Copping It Sweet

Todd Russell and Brant Webb, the two Tasmanian miners who were trapped in the Beaconsfield mine, have been interviewed at length following their ordeal. I found this transcript. Both of them impressed me as the kind of working class Australia I’ve come to know over the past 30 year in Australia. Of particular interest were the things they went through before they were discovered alive. They didn’t even know if they were being searched for. One of the things that came out was that they while they were saved by a cage they stopped the falling rock from crushing them a lot of the rock fell on them through the cage and pinned then quite severely. Todd, the more outgoing of the two, was trapped so badly that the weight of the rock was beginning to crush him:

TODD RUSSELL: It got to the stage where I was down to getting towards my last breaths and the pressure was getting that bad around the chest and cavity area that it was starting to push fluids up and I was vomiting fluids up, and I was saying to Brant look, we’ve got to get me out, we’ve got to get me out.

In addition to the help from Brant it was Todd’s inner resolution that got him through:

TODD RUSSELL: I shut my eyes and I could just see the picture of the wife and the three children, and I said to myself, I’m not dying here.

Brant’s reaction was different:

BRANT WEBB: Mentally I don’t think I could’ve pulled through without Todd, because I just thought I was just going off my head. I just thought I was caged rat, you know, get me out of here, you know. I just did not want to be there, and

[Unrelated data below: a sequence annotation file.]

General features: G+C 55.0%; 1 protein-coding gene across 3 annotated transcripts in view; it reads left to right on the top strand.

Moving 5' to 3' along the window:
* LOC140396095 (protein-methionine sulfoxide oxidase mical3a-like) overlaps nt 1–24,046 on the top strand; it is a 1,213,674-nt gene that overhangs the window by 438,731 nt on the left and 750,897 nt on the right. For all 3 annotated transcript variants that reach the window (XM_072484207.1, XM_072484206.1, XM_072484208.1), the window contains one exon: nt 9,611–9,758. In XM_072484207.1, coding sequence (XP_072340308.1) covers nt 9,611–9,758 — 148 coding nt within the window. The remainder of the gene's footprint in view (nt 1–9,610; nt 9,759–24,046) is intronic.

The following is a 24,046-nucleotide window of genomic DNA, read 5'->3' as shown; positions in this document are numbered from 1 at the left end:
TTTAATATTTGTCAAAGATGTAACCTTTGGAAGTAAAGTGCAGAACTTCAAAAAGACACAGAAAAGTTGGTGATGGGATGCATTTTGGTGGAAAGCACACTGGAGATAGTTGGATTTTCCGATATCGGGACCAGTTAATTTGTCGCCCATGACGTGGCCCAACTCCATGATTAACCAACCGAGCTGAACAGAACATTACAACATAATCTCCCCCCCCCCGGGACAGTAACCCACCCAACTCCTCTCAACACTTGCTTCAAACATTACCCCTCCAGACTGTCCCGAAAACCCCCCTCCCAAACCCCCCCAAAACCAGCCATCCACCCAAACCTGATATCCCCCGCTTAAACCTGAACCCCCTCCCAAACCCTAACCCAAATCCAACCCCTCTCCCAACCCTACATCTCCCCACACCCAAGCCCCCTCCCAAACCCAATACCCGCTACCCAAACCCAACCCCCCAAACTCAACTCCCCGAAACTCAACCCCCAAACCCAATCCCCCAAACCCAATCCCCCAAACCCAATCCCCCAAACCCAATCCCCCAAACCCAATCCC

TODD RUSSELL: I basically come up with a little saying that I said to Brant, I said look mate, if you don’t settle down I’m going to have to give you a kiss. Upon saying that, Brant had settled down.

Once they had cleared up as much as they could one of the things they did to keep their sprits up was to sing. It was Kenny Rogers – specifically The Gambler and Coward of the County they belted out in total darkness. (Its not in the above transcript – I heard on the channel 10 interview. Wikipedia only mentions The Gambler)

Many Americans might think this means that these miners were somehow pro American. I don’t think so. Not particularly. Many urban Australians are actively anti American, in the way Europeans are. One friend I have is convinced that Bush took down the Twin Towers (As are some 40% of Germans by the way) and many others see no merit in America’s actions. But country people and working class people are often quietly supportive. They will say things like they think America is ‘too big for its boots’, but they are with us nonetheless.

So while I have no idea of where Todd and Brant’s stand on these issues, and that’s not my point here, I am pretty sure they have certain working class values that Kenny Rogers expresses so well. I’ve found those values not just in rural and small town America, Australia, and Canada but even in Zimbabwe where I have heard Kenny Rogers sung more than once. If anything Australians like Todd and Brant would give me a hard time about my accent and American identity if I met them socially. I remember the first time I had a beer in a country pub in 1976 that I immediately got the comment – “You’re a bit septic, eh mate?” I’d been in Australia long enough to know there was a hidden message and that it might be rhyming slang. A moments consideration of the obvious rhymes led to me to ‘septic tank’ – which rhymes with Yank…well, there you are.

One of the big questions of the night was whether the pair felt the mine’s operators were to blame for the accident that trapped them and killed their companion Larry Knight.

Todd Russell took a while to answer, but didn’t point the finger.

TODD RUSSELL: It doesn’t matter what job you go to, whether it’s driving a truck or working in a grocery store or working at a mine, you still go to work every day with the risk that something may happen.

I think Kenny Rogers would like that answer. I know I do.


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